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Bodyweight exercises have gotten a bad rap recently, maybe it’s because they are what you did before ‘graduating’ and never looked back on. The truth is that bodyweight movements have been used successfully for thousands of years and in our times many disciplines use them to improve strength and conditioning, from martial arts to gymnastics to the army. But if you stop reading here and think they are a substitute for weight training, think again.
So if weight training is supreme why do I need bodyweight movements? First off, everyone needs a form of cardio, unless you’re naturally 7.8% body fat. You want to do some cardio to get your body fat in check and unless you find 3 hour walking sessions FUN, you want to consider something a bit more intense. Another benefit is that unlike steady state cardio, metabolic work is short, intense and anabolic. It combines the best elements of cardio and weights. Instead of focusing on one of the two you are combining anaerobic and aerobic training by doing complexes, having short rest periods, and limiting workout sessions to 20-30 minutes.
Secondly, one thing weight training does not promote effectively is conditioning. Most weight training programs are biased towards anaerobic work, and rightly so, but this neglects aerobic fitness, which in turn can benefit the anaerobic workout. Conditioning is still very important even if you aren’t playing a sport or doing physical activity outside the gym. Just being better conditioned will allow you to train harder and longer. If you ever watched a long, drawn out MMA fight you already know why it’s important to be well-conditioned. While both fighters enter fresh and strong only the best conditioned will be able to maintain that strength and come out on top.
Furthermore, cardio will help with recovery both by accelerating delivery of nutrients to depleted muscles and by improving the ability of joints and tendons to tolerate and recuperate from stress. Unlike weighted movements which train the limbs on a set course, bodyweight movements are varied and at the same time offer enough low resistance to develop parts untouched by weights. Another benefit is that bodyweight movements allow for achievement of maximum ROM since there is no concern for “upping the weight.” All of this will help your mobility and flexibility as well as increase blood flow to the muscles, cutting down recovery time.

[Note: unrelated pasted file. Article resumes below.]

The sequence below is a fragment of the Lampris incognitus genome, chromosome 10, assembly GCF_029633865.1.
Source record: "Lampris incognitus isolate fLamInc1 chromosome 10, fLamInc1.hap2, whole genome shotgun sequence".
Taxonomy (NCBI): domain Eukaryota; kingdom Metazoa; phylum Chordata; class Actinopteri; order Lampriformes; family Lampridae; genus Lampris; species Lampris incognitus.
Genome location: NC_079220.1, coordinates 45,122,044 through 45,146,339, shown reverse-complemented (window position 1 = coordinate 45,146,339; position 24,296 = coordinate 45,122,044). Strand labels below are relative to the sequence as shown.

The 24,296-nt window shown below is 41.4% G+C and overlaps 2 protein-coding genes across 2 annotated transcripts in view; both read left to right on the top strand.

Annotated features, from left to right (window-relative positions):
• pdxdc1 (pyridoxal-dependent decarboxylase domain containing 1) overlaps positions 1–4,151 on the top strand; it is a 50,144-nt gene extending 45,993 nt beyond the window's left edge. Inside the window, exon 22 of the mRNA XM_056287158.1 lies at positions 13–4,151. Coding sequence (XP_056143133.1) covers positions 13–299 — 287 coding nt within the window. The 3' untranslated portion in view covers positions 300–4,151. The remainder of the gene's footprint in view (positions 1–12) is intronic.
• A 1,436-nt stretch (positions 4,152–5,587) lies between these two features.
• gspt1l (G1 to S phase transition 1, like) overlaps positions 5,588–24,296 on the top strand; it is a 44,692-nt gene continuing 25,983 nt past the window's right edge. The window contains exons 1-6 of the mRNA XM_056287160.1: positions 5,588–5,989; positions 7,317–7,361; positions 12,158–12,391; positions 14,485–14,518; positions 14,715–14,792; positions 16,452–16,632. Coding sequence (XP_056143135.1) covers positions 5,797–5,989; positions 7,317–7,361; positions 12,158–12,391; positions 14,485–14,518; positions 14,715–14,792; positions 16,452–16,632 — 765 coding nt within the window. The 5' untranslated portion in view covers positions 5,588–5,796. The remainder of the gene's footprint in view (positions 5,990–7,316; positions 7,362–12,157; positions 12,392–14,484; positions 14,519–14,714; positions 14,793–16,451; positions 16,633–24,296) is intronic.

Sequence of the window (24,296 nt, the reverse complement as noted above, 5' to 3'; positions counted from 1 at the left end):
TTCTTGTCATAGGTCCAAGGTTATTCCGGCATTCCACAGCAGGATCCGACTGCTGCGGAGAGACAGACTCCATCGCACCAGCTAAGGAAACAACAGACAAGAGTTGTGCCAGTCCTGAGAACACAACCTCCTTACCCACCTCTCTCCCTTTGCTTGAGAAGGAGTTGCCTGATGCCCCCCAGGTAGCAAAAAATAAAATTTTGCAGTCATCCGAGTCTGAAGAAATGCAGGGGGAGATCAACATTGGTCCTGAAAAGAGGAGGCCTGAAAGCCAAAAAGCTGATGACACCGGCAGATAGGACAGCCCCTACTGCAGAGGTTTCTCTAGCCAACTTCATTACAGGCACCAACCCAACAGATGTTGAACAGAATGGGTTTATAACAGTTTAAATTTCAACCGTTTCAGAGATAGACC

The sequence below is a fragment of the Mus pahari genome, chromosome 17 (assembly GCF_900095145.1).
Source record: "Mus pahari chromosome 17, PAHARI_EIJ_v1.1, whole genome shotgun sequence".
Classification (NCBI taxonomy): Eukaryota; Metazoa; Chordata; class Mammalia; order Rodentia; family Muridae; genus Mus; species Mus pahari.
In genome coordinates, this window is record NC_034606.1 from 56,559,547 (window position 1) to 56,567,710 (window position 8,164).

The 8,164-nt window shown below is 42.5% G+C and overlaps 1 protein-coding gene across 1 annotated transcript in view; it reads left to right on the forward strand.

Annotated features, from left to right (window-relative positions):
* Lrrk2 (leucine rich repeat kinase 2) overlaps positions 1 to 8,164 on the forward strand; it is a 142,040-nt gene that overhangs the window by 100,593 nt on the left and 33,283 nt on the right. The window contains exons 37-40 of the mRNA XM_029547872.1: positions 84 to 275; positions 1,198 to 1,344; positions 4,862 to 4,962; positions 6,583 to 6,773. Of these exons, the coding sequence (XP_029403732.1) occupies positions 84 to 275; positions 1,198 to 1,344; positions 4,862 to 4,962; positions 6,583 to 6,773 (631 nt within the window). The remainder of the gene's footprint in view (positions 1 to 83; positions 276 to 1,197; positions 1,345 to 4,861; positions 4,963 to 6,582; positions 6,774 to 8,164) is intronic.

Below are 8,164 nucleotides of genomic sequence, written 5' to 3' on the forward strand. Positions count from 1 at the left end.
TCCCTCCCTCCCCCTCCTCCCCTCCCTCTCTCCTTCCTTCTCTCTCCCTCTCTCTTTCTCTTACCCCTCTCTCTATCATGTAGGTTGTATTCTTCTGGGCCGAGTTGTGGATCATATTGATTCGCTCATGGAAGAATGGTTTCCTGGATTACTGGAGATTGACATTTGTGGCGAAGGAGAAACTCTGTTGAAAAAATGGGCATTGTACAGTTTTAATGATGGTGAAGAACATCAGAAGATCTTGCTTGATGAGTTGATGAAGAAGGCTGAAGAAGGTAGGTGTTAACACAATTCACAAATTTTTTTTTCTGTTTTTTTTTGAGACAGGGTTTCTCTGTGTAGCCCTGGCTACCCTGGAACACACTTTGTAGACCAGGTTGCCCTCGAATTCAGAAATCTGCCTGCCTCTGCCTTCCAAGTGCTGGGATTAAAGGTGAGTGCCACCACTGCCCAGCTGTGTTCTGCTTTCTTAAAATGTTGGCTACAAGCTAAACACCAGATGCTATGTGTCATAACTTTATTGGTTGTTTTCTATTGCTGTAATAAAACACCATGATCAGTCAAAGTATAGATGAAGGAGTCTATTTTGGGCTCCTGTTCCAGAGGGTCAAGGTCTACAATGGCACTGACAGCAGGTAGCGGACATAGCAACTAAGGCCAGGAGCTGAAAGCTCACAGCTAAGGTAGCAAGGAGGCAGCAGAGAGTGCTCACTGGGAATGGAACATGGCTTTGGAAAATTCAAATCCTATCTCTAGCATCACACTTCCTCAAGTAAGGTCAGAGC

Now if you know something already about metabolic work, you may be thinking, ok, where’s the link to the site selling sleds and sandbags? You won’t find any here, you don’t even need to go buy any equipment at all, save perhaps a jump rope. And that’s only if you fancy jumping rope. The great thing about these workouts is the true lack of equipment requirement, and for this reason you can do them just about anywhere, from hotel room, to dorm room, to public park. Before performing any of these complexes make sure to warm up sufficiently. You want to approach this as any other training session. The idea is to maximize work in minimal time, so set a goal of, say, 20 minutes and attempt to get the most sets in that time. You want to have a log book to record each session, and of course try to set new PRs every session. Form is also an issue. A bodyweight squat is still a squat and a doing push ups with flared out elbows is as detrimental as a likewise bench.
On another note, make sure to stay hydrated. Metabolic work is going to sweat you faster than wearing a sauna suit in a sauna, and dehydration is going to ruin your performance at best and lay you up with heat stroke at worst. In that spirit you want to start slow and build up to respectable times. You aren’t GI Jane having to go all out from Day One to earn the respect of the men. So what are the workouts?
Named for the Japanese researcher who invented them, these cycles are short and deadly. They are designed to be the shortest route to fat loss and superior conditioning, and that is exactly what they are.
4 min: 20 sec on 10 sec off
choose one, or combo:
Semantic note: This workout lasts only 4 minutes, and for a true TABATA, after 4 minutes you should be lying on the floor unable to get up dying type of exhausted. It’s ok to do a bit lighter version and stack the cycles, but that is not a true TABATA, just an interval on the 20:10 tempo.
Go for 30 sec on, 30 sec off, with the following circuit:
Sprint 10-20 sec, walk slowly 1 min. Repeat 5-10 times.
A note about sprints: sprints are… sprints, you want to achieve maximum acceleration. They aren’t running quickly or jogging, but max effort sprints. You should not be able to sustain your sprint pace for more than 20 sec, nor this workout for more than 20 min.
This is great especially if you have to be sedentary for long periods. You can jump rope throughout the day, eg. 600 jumps 2-3 times/day.
How often to train metabolic depends on your goals. Metabolic work, like lifting, requires recovery, so be sure to take rest days and include carbs in your post-work-out meal. Aim to incorporate these workouts 1-3 days/week, depending on your weight training schedule. And unless you like vomit, don’t even think about doing it on an empty stomach.